Wednesday, July 18, 2007

32 Films I Take With Me (30-26)

30. Instinct (1999)
The five movies I’m about to reveal from the 32 Films I Take With Me may all seem unlikely choices for various reasons. This one is a forgotten picture which I think very few people saw, despite the presence of Anthony Hopkins and Cuba Gooding, Jr, not to mention Donald Sutherland. But something about it really grabbed me. Granted, this story was a bit recycled. Another prison saga. But what I loved was the dialogue between Hopkins and Gooding which tackled such things as the concept of freedom and human dominion of the earth. I have often shown clips from this film in public presentations to drive home powerful points. So I would be remiss if I didn’t admit that I do take this one with me.

29. Planes, Trains, and Automobiles (1987)

It would be pretentious to share this list and ignore comedies. How can I pretend they have not impacted me? I've seen this one hundreds of times with my family it seems, and it may be one of our greatest bonds actually. It gave us many inside jokes and provided much of the comedic lingo for the supper table and beyond. Furthermore, it managed what comedies normally don’t—it had a well-told and touching story. It was subtle rather than preachy, but it drove home that juxtaposition of the classes in a human way that I have always carried with me. Imagine if every homeless person got paired up with a high-flying executive for one crazy road trip. I’m not sure what would be better about that: the comedic value or what it might change about our society. Anyway, for me this film is legendary.

28. The Sound of Music (1965)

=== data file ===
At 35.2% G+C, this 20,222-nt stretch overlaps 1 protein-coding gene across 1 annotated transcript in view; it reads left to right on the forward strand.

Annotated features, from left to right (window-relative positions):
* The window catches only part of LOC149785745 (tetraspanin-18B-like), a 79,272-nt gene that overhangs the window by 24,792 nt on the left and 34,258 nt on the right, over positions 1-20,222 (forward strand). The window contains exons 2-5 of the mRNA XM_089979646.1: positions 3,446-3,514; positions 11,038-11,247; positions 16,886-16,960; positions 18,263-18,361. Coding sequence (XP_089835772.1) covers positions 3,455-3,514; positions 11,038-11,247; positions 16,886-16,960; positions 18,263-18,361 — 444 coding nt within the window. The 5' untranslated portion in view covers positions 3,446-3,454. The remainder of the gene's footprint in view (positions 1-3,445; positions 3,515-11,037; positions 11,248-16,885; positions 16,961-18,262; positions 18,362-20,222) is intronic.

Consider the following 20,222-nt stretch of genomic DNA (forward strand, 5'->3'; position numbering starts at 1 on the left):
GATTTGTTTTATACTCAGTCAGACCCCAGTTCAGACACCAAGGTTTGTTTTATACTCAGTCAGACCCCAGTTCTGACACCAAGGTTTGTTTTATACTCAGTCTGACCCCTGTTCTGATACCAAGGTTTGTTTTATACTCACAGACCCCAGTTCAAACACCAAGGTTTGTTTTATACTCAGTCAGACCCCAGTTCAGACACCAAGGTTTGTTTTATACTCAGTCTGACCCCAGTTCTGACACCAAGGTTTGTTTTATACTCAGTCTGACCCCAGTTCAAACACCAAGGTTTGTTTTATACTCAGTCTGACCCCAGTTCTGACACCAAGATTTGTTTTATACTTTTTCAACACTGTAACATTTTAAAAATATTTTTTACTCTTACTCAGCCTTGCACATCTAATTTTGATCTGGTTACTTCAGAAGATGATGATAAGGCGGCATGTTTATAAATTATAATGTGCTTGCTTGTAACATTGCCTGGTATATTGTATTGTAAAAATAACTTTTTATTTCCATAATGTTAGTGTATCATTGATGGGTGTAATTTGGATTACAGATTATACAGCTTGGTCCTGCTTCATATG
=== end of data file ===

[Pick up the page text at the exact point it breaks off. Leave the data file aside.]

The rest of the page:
Another family classic. I’d be lying if I didn’t put this on my list. It was one of the first movies I remember being allowed to stay up late for, and usually around Christmas time, so the nostalgia is priceless. And it is a great film, no doubt about it. I think it introduced me early on to the concept of righteous civic disobedience, which likely prepared me somewhat for what some of my family would do when I was in grade 8. I must confess that growing up I would have denied loving this movie, but once I was a bit more secure in my "manhood", or whatever, I freely admitted it as one of my all time favs. I hate musicals, generally, but love every song in this one. Maybe it even gave me a love of music, I don’t know. The guys ended up singing one of the songs from this soundtrack at my wedding reception (as a joke). Made 10 years before I was born, the Sound of Music is a part of me in many ways.

27. Twelve Angry Men (1957 or 97)

I don’t know. This one has always had a soft spot in my heart. I love how they all want to convict the easy target and get home but one guy gets them to turn around and see the truth. This movie has sort of become the visual narrative in my head that expresses a maxim I try to live by: Choose to assume the best of people, rather than the worst. Sure, you end up looking naive and you get utterly disappointed fairly often, but it is better to be disappointed than perpetually judgmental and pessimistic. I love both versions of this film. The old one is probably the better one, but Jack Lemmon is awesome in the "Tony Danza" version. It has long been a secret dream of mine to be an actor in a stage performance of this story. Maybe when I'm 62.